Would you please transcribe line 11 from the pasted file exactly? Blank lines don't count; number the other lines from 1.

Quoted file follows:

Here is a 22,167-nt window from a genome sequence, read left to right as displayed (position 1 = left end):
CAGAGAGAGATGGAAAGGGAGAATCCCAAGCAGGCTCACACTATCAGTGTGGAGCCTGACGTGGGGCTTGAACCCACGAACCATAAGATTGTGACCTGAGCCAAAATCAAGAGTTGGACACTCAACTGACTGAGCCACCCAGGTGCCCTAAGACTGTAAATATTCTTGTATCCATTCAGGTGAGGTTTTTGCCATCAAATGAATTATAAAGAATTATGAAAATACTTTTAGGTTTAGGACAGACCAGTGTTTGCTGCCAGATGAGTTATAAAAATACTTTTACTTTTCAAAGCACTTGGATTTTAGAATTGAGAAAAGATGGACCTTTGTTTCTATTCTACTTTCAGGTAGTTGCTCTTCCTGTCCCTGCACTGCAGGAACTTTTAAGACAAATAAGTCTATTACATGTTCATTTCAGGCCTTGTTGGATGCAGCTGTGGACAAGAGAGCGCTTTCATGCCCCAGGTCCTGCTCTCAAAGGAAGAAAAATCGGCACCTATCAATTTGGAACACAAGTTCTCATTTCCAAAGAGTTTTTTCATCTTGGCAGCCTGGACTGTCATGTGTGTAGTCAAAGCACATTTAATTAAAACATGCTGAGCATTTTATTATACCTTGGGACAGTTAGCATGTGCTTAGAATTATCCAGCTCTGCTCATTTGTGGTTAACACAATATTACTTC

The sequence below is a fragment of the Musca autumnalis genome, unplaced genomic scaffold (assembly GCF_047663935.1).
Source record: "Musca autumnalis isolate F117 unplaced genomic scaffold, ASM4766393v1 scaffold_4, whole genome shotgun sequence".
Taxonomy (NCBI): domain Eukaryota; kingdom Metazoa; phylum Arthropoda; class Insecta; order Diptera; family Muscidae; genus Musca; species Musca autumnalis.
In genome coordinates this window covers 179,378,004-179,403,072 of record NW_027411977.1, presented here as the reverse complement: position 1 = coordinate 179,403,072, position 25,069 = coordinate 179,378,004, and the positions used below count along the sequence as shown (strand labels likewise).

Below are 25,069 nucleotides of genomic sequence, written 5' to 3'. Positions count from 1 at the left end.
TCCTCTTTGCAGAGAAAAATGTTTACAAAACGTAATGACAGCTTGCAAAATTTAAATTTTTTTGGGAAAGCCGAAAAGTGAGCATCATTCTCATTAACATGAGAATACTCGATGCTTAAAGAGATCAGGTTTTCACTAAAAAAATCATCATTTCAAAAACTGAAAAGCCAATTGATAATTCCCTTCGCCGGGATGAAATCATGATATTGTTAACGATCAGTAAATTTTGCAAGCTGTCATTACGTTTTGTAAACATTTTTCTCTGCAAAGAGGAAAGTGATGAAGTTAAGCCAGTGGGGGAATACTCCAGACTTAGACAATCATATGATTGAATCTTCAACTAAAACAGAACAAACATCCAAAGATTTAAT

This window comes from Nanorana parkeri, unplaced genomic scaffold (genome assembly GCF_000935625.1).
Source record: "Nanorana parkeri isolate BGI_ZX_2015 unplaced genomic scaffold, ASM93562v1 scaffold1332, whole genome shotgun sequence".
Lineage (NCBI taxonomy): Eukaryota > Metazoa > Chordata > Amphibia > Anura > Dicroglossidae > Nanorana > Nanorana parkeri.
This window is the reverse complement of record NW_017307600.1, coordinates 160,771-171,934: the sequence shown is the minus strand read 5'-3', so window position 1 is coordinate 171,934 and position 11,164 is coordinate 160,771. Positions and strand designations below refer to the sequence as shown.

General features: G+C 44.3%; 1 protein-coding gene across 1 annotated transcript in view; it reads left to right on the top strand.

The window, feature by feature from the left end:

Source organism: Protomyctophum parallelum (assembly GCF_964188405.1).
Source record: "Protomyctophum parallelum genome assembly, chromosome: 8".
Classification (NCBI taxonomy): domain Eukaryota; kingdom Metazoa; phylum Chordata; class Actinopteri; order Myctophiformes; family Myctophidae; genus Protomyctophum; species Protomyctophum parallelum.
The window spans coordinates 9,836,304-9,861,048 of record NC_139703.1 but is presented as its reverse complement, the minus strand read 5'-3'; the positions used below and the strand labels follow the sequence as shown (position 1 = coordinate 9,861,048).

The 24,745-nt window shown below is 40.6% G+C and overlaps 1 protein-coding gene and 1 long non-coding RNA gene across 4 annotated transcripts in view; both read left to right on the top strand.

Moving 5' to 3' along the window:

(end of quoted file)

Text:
Lineage (NCBI taxonomy): Eukaryota > Metazoa > Chordata > Amphibia > Anura > Dicroglossidae > Nanorana > Nanorana parkeri.